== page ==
2-5-1 Pt1:Explanation

10 Nov

2-5-1 Progression.

The 2-5-1 Progression (or to be ‘proper’ I should write II-V-I) is quite a  popular progression of chords that you will find in abundance in jazz standards and all kind of tunes. You should have figured out by now that it is made up by the second, fifth, and first chord of the harmonized major scale. In C major it would be: Dm7 G7 Cmaj7.

A good way to underline the progression in a solo is to understand what are the important notes and how they move from a chord to the next one. So let’s see two important concepts:

1. Harmonic Rhythm

The harmonic rhythm is nothing but ‘when’ certain notes happen in the rhythmic flow. Let’s say as a generic rule that important notes (root, 3rd, 5th, 7th) will make your melody sound stronger if they fall on the strong beats of the bar (the 1st and 3rd beat in a 4/4 bar).

2. Voice Leading

Voice leading is nothing but ‘how’ notes move from a chord to the other. There are ‘more advisable’ ways to move these notes, and in the traditional theory rules can be quite strict. A good rule to keep in mind in the 2-5-1 progression is the 7th in the IIm7 chord resolving to the 3rd of the V chord. Also the 3rd of the IIm7 chord  stays and turns into the 7th of the V chord. Furthermore the 7th of the V chord resolves down to the major 3rd of the I chord. The 3rd of the V chord stays the same turning into the maj7th of the I chord. In C major this would look something like this:

Dm7        G7         Cmaj7
C ——–>B -stays- B
F -stays-  F———>E
D              G              C

Listen to some examples in the next video. You can download a chart of all 2-5-1 in all keys >here< print it, learn how to play all the chords, record a track for yourself to solo over, and good luck!!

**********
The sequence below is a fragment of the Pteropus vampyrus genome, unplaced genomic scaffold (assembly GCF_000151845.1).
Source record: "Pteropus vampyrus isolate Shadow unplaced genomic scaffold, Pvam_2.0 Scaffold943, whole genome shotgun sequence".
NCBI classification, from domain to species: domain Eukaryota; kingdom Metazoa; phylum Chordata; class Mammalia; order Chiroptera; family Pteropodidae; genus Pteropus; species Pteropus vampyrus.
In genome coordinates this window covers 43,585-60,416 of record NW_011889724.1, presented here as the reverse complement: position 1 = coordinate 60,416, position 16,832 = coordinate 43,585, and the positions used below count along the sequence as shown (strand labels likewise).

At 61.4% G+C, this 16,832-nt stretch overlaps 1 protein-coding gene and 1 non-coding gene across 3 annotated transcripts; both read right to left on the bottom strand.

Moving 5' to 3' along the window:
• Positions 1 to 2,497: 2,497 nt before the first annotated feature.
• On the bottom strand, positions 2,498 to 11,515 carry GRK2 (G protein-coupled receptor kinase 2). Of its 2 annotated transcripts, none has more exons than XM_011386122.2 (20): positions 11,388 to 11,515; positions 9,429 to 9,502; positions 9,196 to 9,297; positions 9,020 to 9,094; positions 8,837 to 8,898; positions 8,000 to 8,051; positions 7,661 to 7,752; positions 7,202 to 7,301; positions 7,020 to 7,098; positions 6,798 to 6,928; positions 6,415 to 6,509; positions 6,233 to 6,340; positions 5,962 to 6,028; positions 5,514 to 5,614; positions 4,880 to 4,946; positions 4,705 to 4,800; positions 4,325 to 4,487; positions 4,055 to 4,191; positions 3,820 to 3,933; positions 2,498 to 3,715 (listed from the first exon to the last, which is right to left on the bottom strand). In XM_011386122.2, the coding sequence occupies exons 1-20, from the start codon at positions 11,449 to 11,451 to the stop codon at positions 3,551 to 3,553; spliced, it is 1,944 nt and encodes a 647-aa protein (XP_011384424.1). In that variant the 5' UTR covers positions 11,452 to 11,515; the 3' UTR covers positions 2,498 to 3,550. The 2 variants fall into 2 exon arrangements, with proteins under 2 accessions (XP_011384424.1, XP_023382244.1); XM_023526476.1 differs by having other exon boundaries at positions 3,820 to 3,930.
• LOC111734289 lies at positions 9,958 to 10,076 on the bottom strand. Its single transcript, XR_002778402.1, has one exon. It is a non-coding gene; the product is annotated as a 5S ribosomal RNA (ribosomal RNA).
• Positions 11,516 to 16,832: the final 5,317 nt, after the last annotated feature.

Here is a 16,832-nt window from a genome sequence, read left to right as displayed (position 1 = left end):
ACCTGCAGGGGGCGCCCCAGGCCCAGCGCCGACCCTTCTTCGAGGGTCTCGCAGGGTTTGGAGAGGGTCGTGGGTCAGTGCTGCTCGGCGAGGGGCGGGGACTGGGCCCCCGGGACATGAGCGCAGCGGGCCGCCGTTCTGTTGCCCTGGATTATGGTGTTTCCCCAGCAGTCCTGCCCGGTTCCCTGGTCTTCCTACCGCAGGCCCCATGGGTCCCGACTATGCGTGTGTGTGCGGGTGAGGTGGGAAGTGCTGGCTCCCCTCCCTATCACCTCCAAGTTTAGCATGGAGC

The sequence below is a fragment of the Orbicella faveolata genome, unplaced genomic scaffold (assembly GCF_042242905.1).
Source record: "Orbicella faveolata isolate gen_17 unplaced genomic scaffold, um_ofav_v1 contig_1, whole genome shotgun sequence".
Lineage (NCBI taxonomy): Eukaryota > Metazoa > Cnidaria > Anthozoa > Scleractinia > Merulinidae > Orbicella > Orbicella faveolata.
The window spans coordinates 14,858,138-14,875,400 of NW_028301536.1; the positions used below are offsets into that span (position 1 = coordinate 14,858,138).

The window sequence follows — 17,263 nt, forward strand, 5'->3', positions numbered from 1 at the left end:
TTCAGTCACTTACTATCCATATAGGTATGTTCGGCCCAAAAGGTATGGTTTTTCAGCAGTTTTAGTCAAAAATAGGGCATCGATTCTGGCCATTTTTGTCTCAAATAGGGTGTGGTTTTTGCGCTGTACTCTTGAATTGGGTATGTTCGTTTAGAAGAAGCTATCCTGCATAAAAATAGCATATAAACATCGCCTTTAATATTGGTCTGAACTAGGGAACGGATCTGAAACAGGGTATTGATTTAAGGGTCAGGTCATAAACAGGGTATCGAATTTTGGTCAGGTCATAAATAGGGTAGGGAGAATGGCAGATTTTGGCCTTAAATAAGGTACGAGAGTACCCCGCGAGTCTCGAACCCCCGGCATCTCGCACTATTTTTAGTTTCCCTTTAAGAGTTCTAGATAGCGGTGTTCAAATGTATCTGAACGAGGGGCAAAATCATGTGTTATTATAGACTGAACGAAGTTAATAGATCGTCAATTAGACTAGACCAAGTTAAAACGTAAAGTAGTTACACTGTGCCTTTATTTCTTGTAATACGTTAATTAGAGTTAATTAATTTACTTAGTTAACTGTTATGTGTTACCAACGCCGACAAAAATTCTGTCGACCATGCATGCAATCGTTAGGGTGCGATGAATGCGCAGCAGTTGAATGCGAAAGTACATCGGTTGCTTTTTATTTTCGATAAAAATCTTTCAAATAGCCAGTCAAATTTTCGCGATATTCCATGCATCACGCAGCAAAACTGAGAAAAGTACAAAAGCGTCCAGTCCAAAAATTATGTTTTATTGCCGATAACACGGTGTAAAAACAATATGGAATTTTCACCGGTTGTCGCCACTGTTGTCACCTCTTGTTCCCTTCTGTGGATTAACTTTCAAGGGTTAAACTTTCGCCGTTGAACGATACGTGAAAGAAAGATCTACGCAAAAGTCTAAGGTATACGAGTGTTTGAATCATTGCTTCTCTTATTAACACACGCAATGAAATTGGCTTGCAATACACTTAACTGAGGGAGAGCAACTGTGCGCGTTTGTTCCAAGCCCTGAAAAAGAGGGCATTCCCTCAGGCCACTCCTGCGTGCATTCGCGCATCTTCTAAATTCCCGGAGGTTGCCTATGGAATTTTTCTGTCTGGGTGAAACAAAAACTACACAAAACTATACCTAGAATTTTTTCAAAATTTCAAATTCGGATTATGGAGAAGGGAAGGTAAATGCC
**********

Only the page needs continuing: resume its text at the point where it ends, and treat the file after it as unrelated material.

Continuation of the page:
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Gianni Chiarello has gained a reputation as an extremely versatile musician, having professional credits as a guitarist, bassist, arranger and producer. His music is a preconception-free mix of Jazz, Funk, Blues, R&B and contemporary elements, influenced by . Born in Italy, in his forming years he performed with some of his country's finest musicians working towards developing different styles, from rock to pop, funk and jazz. In 1999 he moved to Boston to attend Berklee College of Music, on a scholarship program, where he graduated with a Degree "Magna cum laude" in Professional Music, studying under the direction of Mick Goodrick, Hal Crook, Brett Willmott and Dave Samuels, also playing in the Boston area and along the States' east coast as a freelance musician. Alongside studio work, he has been performing with, and leading as Musical Director, numerous bands and orchestras, comping for celebrities from the sixties like The Platters, The Coasters, Bobby Arvon, The Diamonds, Vegas – Broadway entertainers like Tony Tillman, Kenny James, Hal Fraiser, Lorna Luft, Ben Vereen, Susan Anton and Roy Walker. Furthermore his work entailed musical theatre style production reviews, encompassing shows such as “Smokey Joe’s Café”, “We Will Rock You”, “Starlight Express”, “Grease” and “Rent”. After relocating to the UK in 2005, has performed, amongst others with Robbie McIntosh (John Mayer, Paul Mccartney) Jeremy Stacey (Tom Jones, Sheryl Crow), Jason Rebello (Sting, Jeff Beck), Iain Ballamy and many others. His latest instructional eBooks can now be purchased online: “Contemporary solo guitar” (2008) and “Contemporary blues soloing” (2009) “Contemporary Blues Chords and Comping” (2011)

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